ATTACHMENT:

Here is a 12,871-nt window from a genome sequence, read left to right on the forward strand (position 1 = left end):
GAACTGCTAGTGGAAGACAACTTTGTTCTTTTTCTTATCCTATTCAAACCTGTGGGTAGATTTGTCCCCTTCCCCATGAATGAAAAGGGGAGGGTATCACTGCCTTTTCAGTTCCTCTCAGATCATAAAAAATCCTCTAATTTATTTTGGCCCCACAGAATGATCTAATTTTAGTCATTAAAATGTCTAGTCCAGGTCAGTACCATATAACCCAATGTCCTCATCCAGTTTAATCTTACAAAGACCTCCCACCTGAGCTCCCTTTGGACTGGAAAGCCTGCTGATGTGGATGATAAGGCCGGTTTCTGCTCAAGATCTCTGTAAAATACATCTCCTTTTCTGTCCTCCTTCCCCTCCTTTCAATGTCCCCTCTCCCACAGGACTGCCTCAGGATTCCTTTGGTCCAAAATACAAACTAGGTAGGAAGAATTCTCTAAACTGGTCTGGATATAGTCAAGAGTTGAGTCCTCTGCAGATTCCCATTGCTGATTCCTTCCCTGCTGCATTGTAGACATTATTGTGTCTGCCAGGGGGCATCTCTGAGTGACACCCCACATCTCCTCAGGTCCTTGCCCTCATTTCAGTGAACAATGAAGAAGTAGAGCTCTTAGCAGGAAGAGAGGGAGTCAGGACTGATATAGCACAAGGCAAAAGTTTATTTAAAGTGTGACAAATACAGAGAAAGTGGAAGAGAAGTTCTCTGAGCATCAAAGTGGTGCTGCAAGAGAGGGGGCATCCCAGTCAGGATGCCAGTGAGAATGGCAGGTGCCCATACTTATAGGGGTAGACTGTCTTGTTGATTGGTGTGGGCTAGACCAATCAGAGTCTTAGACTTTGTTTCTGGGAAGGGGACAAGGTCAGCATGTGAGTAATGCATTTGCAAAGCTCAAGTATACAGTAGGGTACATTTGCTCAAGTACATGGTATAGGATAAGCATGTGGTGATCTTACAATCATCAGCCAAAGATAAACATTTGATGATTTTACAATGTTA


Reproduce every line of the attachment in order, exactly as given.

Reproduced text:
Here is a 12,871-nt window from a genome sequence, read left to right on the forward strand (position 1 = left end):
GAACTGCTAGTGGAAGACAACTTTGTTCTTTTTCTTATCCTATTCAAACCTGTGGGTAGATTTGTCCCCTTCCCCATGAATGAAAAGGGGAGGGTATCACTGCCTTTTCAGTTCCTCTCAGATCATAAAAAATCCTCTAATTTATTTTGGCCCCACAGAATGATCTAATTTTAGTCATTAAAATGTCTAGTCCAGGTCAGTACCATATAACCCAATGTCCTCATCCAGTTTAATCTTACAAAGACCTCCCACCTGAGCTCCCTTTGGACTGGAAAGCCTGCTGATGTGGATGATAAGGCCGGTTTCTGCTCAAGATCTCTGTAAAATACATCTCCTTTTCTGTCCTCCTTCCCCTCCTTTCAATGTCCCCTCTCCCACAGGACTGCCTCAGGATTCCTTTGGTCCAAAATACAAACTAGGTAGGAAGAATTCTCTAAACTGGTCTGGATATAGTCAAGAGTTGAGTCCTCTGCAGATTCCCATTGCTGATTCCTTCCCTGCTGCATTGTAGACATTATTGTGTCTGCCAGGGGGCATCTCTGAGTGACACCCCACATCTCCTCAGGTCCTTGCCCTCATTTCAGTGAACAATGAAGAAGTAGAGCTCTTAGCAGGAAGAGAGGGAGTCAGGACTGATATAGCACAAGGCAAAAGTTTATTTAAAGTGTGACAAATACAGAGAAAGTGGAAGAGAAGTTCTCTGAGCATCAAAGTGGTGCTGCAAGAGAGGGGGCATCCCAGTCAGGATGCCAGTGAGAATGGCAGGTGCCCATACTTATAGGGGTAGACTGTCTTGTTGATTGGTGTGGGCTAGACCAATCAGAGTCTTAGACTTTGTTTCTGGGAAGGGGACAAGGTCAGCATGTGAGTAATGCATTTGCAAAGCTCAAGTATACAGTAGGGTACATTTGCTCAAGTACATGGTATAGGATAAGCATGTGGTGATCTTACAATCATCAGCCAAAGATAAACATTTGATGATTTTACAATGTTA